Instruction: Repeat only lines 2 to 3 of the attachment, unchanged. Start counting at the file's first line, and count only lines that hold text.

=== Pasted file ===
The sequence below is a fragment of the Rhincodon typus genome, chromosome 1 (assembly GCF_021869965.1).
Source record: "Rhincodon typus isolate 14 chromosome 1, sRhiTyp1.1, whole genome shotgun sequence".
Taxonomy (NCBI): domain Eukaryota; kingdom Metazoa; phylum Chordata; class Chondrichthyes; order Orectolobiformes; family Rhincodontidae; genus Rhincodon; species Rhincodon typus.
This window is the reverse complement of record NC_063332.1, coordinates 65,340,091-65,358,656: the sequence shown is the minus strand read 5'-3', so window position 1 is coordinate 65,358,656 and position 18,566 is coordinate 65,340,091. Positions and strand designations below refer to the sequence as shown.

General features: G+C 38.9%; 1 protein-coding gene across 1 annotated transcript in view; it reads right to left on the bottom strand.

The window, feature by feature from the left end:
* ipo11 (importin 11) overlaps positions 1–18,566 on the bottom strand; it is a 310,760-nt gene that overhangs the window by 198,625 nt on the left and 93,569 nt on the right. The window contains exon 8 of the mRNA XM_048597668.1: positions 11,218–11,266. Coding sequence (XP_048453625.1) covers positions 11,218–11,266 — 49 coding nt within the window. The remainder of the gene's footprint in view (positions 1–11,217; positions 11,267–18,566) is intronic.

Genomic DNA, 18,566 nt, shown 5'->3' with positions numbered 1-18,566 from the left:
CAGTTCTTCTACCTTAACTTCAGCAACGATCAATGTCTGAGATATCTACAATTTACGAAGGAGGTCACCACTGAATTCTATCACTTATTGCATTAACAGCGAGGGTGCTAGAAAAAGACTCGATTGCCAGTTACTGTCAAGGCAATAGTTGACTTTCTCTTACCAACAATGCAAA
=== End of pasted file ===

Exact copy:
Source record: "Rhincodon typus isolate 14 chromosome 1, sRhiTyp1.1, whole genome shotgun sequence".
Taxonomy (NCBI): domain Eukaryota; kingdom Metazoa; phylum Chordata; class Chondrichthyes; order Orectolobiformes; family Rhincodontidae; genus Rhincodon; species Rhincodon typus.